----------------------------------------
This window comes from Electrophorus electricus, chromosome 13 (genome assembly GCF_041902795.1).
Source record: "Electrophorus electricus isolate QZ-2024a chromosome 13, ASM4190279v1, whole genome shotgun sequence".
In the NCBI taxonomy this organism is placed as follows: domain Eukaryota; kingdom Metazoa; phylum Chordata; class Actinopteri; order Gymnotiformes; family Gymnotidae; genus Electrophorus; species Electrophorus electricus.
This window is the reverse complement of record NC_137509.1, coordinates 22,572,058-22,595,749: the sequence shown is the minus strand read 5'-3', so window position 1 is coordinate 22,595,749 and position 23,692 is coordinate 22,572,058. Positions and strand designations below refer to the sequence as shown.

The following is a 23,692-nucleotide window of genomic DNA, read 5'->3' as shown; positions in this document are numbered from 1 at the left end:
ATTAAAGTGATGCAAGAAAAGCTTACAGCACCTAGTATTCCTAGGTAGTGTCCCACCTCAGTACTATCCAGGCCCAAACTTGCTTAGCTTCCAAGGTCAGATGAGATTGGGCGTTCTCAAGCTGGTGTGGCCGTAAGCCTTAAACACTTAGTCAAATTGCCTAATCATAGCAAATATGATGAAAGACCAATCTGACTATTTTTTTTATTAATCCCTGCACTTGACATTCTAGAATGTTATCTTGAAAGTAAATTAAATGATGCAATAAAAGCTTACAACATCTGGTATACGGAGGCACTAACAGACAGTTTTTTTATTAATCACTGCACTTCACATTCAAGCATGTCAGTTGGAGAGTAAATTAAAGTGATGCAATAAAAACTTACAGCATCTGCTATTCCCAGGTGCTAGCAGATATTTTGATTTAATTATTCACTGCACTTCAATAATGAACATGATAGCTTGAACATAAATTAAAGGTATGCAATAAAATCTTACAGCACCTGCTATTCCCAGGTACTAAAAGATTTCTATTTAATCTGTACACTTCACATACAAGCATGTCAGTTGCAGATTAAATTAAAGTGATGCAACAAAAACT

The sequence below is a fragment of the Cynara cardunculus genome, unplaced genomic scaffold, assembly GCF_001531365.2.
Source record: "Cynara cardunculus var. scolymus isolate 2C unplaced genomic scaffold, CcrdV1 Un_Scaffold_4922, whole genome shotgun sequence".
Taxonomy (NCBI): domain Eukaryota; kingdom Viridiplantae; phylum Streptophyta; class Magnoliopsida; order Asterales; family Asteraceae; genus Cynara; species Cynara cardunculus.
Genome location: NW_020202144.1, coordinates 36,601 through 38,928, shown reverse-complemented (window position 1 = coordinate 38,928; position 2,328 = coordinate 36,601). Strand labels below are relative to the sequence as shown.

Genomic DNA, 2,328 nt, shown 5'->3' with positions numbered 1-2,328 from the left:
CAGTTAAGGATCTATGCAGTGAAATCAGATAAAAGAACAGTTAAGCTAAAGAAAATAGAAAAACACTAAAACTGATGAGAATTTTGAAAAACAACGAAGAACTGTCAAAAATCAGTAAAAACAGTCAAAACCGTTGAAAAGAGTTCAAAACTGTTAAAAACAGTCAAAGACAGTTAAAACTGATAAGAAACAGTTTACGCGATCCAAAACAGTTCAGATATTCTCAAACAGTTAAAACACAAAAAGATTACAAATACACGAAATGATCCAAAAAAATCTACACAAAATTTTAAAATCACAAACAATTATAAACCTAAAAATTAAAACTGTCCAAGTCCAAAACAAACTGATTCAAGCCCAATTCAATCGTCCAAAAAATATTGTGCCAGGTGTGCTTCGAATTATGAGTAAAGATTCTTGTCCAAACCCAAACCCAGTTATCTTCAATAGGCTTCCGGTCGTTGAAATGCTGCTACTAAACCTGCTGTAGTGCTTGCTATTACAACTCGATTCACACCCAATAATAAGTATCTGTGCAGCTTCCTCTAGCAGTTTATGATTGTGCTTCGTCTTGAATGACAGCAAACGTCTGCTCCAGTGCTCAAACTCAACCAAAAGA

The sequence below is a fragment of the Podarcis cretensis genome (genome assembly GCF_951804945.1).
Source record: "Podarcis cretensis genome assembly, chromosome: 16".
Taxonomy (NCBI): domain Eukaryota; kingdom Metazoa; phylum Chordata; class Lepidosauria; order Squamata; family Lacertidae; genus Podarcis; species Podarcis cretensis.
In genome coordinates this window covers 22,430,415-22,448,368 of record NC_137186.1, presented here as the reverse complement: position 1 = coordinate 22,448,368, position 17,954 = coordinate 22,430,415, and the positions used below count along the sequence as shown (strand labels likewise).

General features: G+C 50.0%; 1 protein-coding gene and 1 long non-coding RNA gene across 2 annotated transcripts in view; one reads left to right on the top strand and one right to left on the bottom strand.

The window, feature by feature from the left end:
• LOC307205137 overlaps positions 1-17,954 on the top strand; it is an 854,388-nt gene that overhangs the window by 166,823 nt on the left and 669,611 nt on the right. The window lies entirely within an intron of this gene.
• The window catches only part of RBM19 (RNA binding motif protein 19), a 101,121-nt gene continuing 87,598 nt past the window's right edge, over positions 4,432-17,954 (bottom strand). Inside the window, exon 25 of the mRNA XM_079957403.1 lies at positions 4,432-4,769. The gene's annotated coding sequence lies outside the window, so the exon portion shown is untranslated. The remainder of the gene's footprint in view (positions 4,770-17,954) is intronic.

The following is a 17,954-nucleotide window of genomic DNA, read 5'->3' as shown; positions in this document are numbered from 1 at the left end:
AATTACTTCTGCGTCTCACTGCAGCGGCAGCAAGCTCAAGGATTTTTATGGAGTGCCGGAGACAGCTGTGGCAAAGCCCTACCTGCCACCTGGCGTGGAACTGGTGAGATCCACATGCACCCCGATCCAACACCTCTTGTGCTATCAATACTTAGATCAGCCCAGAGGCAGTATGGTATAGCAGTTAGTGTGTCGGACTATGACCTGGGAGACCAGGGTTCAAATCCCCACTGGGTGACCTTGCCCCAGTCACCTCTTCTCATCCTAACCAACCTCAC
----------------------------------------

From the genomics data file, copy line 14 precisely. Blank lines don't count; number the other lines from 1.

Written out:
Source record: "Podarcis cretensis genome assembly, chromosome: 16".